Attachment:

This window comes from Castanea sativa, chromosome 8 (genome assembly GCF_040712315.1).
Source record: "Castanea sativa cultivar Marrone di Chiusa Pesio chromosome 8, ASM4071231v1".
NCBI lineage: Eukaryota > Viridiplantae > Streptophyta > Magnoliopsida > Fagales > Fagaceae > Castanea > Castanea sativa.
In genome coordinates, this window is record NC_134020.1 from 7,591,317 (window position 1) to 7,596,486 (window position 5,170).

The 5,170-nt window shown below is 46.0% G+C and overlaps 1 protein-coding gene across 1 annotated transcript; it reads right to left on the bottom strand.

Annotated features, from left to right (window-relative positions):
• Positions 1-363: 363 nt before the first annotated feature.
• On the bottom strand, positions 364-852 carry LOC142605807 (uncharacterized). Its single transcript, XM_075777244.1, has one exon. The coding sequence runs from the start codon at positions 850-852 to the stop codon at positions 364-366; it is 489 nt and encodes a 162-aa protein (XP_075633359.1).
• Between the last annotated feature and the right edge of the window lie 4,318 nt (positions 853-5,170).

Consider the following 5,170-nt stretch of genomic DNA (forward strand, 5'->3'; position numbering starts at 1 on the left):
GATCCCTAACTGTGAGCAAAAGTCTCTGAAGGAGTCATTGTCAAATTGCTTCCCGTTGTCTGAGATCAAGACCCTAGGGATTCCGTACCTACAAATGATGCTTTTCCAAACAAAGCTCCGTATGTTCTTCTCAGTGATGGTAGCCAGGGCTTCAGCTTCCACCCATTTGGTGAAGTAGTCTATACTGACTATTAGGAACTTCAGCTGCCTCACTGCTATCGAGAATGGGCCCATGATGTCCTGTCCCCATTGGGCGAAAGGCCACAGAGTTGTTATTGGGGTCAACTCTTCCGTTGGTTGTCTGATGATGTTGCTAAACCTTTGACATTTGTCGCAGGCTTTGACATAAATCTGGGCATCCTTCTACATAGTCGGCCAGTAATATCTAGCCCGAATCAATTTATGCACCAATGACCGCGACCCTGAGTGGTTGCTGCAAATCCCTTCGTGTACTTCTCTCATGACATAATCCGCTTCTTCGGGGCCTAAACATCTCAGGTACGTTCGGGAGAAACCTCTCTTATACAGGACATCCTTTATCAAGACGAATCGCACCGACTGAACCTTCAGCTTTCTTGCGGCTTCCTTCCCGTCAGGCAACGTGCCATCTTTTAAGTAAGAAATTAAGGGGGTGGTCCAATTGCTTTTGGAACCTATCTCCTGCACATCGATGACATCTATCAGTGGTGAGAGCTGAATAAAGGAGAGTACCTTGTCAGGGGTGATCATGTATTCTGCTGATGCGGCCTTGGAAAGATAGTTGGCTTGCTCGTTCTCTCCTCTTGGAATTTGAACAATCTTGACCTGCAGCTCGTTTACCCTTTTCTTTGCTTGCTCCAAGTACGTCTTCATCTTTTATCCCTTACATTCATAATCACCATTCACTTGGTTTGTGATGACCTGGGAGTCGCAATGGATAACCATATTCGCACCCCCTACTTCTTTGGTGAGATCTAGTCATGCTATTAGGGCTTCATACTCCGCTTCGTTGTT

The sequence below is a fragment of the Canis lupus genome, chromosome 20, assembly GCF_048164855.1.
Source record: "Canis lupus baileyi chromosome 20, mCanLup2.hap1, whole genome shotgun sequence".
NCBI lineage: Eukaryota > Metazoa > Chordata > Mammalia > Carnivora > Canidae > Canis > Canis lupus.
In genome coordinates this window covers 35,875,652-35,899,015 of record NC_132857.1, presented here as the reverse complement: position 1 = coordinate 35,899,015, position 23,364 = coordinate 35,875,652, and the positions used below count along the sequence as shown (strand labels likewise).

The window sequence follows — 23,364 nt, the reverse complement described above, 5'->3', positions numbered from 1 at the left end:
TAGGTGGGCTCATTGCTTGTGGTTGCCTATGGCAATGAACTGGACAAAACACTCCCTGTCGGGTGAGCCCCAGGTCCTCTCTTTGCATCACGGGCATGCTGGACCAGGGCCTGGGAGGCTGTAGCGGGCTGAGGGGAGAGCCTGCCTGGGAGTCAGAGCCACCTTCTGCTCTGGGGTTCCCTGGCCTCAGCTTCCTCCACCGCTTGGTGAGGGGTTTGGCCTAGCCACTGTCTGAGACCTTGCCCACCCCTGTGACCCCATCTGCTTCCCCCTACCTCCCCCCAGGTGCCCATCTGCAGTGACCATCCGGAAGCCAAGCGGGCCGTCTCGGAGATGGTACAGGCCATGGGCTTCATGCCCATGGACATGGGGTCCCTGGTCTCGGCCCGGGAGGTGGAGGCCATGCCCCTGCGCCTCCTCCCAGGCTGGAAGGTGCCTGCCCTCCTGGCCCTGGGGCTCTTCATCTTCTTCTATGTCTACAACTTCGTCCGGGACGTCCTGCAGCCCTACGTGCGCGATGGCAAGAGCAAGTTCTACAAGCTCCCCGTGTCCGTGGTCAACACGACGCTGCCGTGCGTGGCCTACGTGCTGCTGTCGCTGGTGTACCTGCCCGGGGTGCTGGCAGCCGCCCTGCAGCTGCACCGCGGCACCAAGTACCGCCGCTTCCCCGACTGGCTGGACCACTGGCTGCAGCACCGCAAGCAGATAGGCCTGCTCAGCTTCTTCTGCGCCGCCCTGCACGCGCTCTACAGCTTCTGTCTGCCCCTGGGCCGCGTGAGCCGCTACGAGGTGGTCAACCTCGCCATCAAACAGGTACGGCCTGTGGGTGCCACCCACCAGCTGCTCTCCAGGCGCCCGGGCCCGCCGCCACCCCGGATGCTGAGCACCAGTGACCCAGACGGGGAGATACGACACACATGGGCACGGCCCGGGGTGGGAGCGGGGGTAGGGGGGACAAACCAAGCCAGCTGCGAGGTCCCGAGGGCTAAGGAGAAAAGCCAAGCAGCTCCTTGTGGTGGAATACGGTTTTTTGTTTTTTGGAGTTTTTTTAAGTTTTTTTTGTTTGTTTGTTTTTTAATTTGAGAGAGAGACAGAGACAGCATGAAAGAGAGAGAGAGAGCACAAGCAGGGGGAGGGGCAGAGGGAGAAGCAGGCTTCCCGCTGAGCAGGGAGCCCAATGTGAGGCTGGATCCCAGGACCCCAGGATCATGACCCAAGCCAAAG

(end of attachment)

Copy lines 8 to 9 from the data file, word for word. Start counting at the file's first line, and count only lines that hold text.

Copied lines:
• On the bottom strand, positions 364-852 carry LOC142605807 (uncharacterized). Its single transcript, XM_075777244.1, has one exon. The coding sequence runs from the start codon at positions 850-852 to the stop codon at positions 364-366; it is 489 nt and encodes a 162-aa protein (XP_075633359.1).
• Between the last annotated feature and the right edge of the window lie 4,318 nt (positions 853-5,170).